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Network security threat to small businesses

When hackers target large organizations like Target and Home Depot, people begin thinking about cyber security and how it might affect their own business. Most don't realize is that even though the big hacking scandals are what makes the news, small businesses are at a significantly higher risk to hacking and cybersecurity threats paired to the big guys. Most small businesses don't have the knowledge or resources to adequately defend against the threats that exist in the technology. Approximately 14 million American small businesses found themselves victims of some kind of online cyber attack in 2016 alone. Small business that does not have any cyber protection plan in place is at high risk of having important information, client data, financial data, and proprietary business systems compromised.

The first thing to do as a small business owner is assessed your risk for cybersecurity tax these common risks include malware, phishing, or a hard security breach and loss of data. The first thing to do is look and see what protections you have in place. Is your antivirus and anti-malware software up-to-date? What specifically does that software do? Does anyone actively service or monitor your protection? The next important question to ask yourself is what the threats are that face your business. Are you more vulnerable to loss of proprietary information, or is your primary risk your client's financial data? Do you have systems that run digitally and are essential to your business processes? For each of these threats or risks you should determine the consequences if they are compromised by an outside attack. Classifying each as high-risk or essential to business versus low risk or minor inconvenience is an important step in determining what actions you should take to protect yourself. After giving these items more in-depth thought you can more accurately assess your current current security system and determine if any changes are needed.

Protecting your network against threats involves more than just buying antivirus software. Keeping anti-virus aoftware up to date and using the software that's applicable to your threats is very important. Managed service provider can help you do that. There are many other precautions that you can take to lower your risk as well. Encourage your employees to build strong passwords and to not write them down. Explain to your team the risk of keeping password information on that same computer, and remind your team members to never walk away from an unlocked or unprotected computer.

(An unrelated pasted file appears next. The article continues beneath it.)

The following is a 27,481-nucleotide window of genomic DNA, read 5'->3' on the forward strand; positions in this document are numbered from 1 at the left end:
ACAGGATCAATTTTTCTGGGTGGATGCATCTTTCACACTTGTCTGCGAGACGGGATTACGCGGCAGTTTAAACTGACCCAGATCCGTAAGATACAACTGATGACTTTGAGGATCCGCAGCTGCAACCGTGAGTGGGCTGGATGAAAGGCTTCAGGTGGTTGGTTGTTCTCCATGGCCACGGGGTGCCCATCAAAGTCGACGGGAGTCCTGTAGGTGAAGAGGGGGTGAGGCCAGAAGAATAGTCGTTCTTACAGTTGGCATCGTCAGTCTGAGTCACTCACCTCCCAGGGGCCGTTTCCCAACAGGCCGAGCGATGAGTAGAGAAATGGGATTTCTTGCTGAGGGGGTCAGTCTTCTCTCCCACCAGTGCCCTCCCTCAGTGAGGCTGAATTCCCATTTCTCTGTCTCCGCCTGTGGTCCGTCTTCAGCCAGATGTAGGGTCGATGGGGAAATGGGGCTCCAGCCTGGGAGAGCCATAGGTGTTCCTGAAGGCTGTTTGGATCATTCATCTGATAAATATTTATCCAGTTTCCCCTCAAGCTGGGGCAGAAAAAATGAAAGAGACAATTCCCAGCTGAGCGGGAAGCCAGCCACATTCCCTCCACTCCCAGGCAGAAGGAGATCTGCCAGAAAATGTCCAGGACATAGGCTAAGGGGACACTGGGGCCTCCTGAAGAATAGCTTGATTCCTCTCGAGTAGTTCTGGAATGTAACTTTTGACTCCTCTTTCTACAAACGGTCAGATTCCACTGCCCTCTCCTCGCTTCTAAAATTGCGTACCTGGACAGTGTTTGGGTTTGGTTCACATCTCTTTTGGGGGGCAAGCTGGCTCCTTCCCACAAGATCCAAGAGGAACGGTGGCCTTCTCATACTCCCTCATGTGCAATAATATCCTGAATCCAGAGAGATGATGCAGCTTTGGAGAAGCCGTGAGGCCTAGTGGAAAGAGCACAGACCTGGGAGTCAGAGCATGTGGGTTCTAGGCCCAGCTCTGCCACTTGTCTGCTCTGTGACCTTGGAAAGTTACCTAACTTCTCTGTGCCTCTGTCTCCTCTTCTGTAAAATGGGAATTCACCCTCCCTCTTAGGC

Protecting your servers from infiltration is an important step in establishing strong network security. Choosing a secure host for your business website is important if you keep any information processing any payments on that server. Asking potential hosts about their cybersecurity practices will allow you to assess whether or not that host is right for your website. Your managed services provider can help you select the right host and server type.

Limiting your employee access to data will limit human error as well as unfortunate breaches of data involving employee terminations or frustrated staff members. Taking a "need to know" approach with business information will limit unnecessary employee access to data that they don't need. Instituting standards for password changes in physical security among your staff will help prevent human data breach as well.

Taking an active approach to network, website, and client information security will ensure that you never go unprotected. Federal and local laws are likely to penalize companies that get hacked and are determined to have had lower than needed network security. 24 seven continuous monitoring service by a managed services provider like AB and civilian or is the single best solution for small business networks.

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